Exterior stucco home Primer and Plastering Stucco wall
Skim coating is used to achieve a level 5 drywall finish, which is the recommendation for several trade associations for areas of bright lighting. The Painting and Decorating Contractors of America highly recommend a level 5 drywall finish.
Materials You Need for Skim Coating
- Mixing paddle
- 18v cordless drill
- Soft brushes
- Plasterers hawk
- Finishing trowel (float)
- Internal cover trowel
- Bucket trowel
Preparing the Coat
- Pour water into a bucket
- Add the plaster and mix with a mixing paddle. Keep adding the plaster in bits while continually stirring. Be mindful of the consistency, you might want to add a little water if too thick and then mix again.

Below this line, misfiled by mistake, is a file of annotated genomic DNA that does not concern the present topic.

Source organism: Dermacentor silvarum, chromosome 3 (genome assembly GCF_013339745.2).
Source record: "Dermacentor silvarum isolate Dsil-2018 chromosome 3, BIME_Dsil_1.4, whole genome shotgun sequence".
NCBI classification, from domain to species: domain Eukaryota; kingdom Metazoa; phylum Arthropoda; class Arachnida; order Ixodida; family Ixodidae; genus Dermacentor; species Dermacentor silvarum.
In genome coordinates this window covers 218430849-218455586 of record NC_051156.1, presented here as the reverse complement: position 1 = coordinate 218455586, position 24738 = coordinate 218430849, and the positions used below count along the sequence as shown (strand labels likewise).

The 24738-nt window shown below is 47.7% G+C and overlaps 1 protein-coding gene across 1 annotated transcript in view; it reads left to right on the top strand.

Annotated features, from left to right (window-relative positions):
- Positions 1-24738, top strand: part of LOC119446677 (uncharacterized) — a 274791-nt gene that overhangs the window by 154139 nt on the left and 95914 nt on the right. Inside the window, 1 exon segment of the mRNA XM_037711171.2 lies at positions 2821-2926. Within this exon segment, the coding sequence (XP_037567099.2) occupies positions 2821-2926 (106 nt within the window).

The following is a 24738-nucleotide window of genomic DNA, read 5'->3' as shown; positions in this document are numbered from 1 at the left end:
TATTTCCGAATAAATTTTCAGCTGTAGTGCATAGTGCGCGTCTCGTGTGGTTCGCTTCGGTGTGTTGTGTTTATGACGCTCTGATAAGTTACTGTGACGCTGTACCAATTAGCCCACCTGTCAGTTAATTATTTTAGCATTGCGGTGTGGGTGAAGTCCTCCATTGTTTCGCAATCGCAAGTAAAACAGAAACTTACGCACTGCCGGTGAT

Ensure to mix thoroughly till it is completely free of lumps.
- Wet all your equipment to prevent the plaster from sticking to them.
- Use the bucket trowel to scrape off all plaster from the sides of the bucket.
- Scoop some portion of the mixture into your plasterers’ hawk, use the trowel to take it from there, and apply to the wall. You should apply in a down to upward direction and from the edges of the wall to the center.
- Use the angle tool to work on the corners of the wall.
- Allow to sit for about 30-45 minutes, then apply the second coat in the manner as the first. The second coat should have a little running consistency than the first coat.
- Allow setting for another 60-90 minutes.
- Use a trowel to smoother the wall (remove lumps and bumps) and skim off excesses. Do not dig in the trowel into the wall, keep the throw at a slight angle.
- After some minutes, say 20-30 minutes, use your trowel to smoother the wall again.
- Polish the wall; dip a brush in water and carefully paint over the wall.